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Not every phone can be a homerun. Despite how much love, care and attention goes into making a phone, not all of them can be a success. At least not at the level of success that the manufacturer hopes or wants, but that’s something that they’re fully aware of. There are some grand slams, the ones that come out of nowhere and surprise the whole world. The phone that everyone wants, the phone that will be passed around in groups and bragged about. These phones are the devices that manufacturers should hope to create every time they release a phone, unless they’ve got a specific market in mind. For example, a general high-end device, which just features the latest and greatest, is meant to wow the public. But, a device like the BlackBerry Curve 9380 isn’t meant to be that device. It’s meant to go into a specific area, to fill a particular niche, and that’s exactly what it will do.

There are still BlackBerry fans out there or fans of Research In Motion if you want to get right down to it. They still want the Waterloo-based company to turn things around, to come back fighting and start taking some of that limelight away from the major competitors in the smartphone market. They want the day to come, sooner rather than later, and with each new device that breaks the surface that hope intensifies for just a brief moment. But, more often than not, that light gets blotted out by some other high-end device from some other manufacturer.

But that’s another conversation to have on another day. Right now, we’re talking about what RIM is doing right, and that’s an easy thing to talk about with the recent leaks of the BlackBerry Curve 9380. No, it isn’t the next flagship device from RIM, and it won’t rock the socks off anyone who’s looking to get their hands on the latest and greatest when it comes to a smartphone. But with the release of this latest all-touchscreen Curve, that’s not what RIM is trying to do. The company is obviously trying to target a specific market, and with the features that the Curve 9380 packs, I can only imagine that they want to get the BlackBerry back into the hands of, well, everyone. This device, when it does launch, can’t possibly take on the same price tag as the other BlackBerry 7 OS-touting devices that the company has recently announced. Why? Because it just doesn’t have the stats to back that kind of decision up.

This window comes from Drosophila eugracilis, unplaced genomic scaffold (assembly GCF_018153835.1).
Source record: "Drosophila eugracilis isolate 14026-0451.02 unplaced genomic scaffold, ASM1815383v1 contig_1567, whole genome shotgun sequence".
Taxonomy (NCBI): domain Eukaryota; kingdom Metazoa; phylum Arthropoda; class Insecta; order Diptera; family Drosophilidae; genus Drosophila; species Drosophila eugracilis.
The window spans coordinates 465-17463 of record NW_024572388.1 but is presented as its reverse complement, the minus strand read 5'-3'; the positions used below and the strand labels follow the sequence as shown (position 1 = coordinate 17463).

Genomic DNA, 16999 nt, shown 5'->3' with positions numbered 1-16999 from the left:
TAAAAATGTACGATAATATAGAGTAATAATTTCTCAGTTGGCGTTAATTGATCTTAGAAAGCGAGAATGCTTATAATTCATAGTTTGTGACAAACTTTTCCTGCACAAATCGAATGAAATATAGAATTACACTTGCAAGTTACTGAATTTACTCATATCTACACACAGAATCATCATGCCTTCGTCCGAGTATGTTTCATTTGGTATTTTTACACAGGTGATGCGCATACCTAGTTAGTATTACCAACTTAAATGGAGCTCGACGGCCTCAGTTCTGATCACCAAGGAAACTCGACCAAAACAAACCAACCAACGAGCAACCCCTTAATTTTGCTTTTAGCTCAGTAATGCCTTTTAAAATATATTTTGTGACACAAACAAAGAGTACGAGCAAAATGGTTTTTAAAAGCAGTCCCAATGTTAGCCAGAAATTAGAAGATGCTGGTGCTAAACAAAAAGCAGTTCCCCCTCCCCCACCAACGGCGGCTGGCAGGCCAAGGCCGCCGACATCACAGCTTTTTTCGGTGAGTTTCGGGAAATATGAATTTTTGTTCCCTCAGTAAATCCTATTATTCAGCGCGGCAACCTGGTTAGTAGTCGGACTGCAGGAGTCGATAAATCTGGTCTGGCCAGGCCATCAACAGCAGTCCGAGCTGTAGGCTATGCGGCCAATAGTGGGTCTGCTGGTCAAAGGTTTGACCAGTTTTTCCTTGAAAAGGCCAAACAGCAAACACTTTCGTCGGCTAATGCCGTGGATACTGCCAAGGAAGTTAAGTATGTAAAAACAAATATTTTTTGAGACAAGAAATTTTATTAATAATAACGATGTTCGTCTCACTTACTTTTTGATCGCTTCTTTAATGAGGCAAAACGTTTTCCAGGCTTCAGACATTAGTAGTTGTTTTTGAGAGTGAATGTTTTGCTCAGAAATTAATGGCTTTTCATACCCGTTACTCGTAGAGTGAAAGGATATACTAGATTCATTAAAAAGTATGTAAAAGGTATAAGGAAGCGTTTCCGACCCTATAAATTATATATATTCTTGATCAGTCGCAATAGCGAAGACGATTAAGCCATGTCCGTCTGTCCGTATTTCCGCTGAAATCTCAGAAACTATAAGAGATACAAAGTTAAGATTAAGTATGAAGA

With its 800MHz processor, 3.25-inch touchscreen display with a resolution of 480x360, and only 1GB of built-in memory, it’s not a powerhouse by any means. While the 5MP camera on the back is capable of recording in high definition, that’s not enough to warrant a price hike. And while NFC is great, it’s still a new technology that not everyone is going to adopt right off the bat, so charging extra for it will simply push people away from it, instead of promoting its usage. And finally, as was mentioned above, the inclusion of BlackBerry 7 OS should fall under the same umbrella as the inclusion of NFC: test the brand new OS in every way that you can, but make it immediately accessible. With the Curve 9380, that’s a real possibility that RIM should capitalize on.

Here’s the one thing that I think can hang RIM up, but it really is just a little thing. And that’s the fact that the Curve 9380 looks entirely way too much like the Torch 9850. I mean, just looking at the devices and you can barely tell the difference at face value. Sure, you’ll be able to see that one handset is bigger than the other, but other than that, we’re looking at the same BlackBerry-branded device. That could cause some confusion for the consumer, and confusion is never a good thing, even if it’s a minor thing like this. There seems to be some time before the Curve 9380 makes it to market, so I don’t think a few aesthetic alterations would be completely out of the question. And the only reason I’m saying make the Curve and Torch look different? Because RIM has made making devices look pretty much the same, across the whole line of devices, an art form, and I think it’s time for that to change. Spice things up a bit, and make your devices as appealing to look at, and different to boot, as other manufacturers are doing. (Or not doing, in some particular cases.)

Overall, I don’t think the Curve 9380 is an all-out bad idea. I like the fact that RIM has the company’s high-end standards tucked away inside the Torch 9850, and has the rear covered with the Curve 9380. Do you think that RIM should skip over the Curve 9380 and just focus on the high-end handsets, or do you think RIM’s strategy here is sound? Let me know in the comments below.


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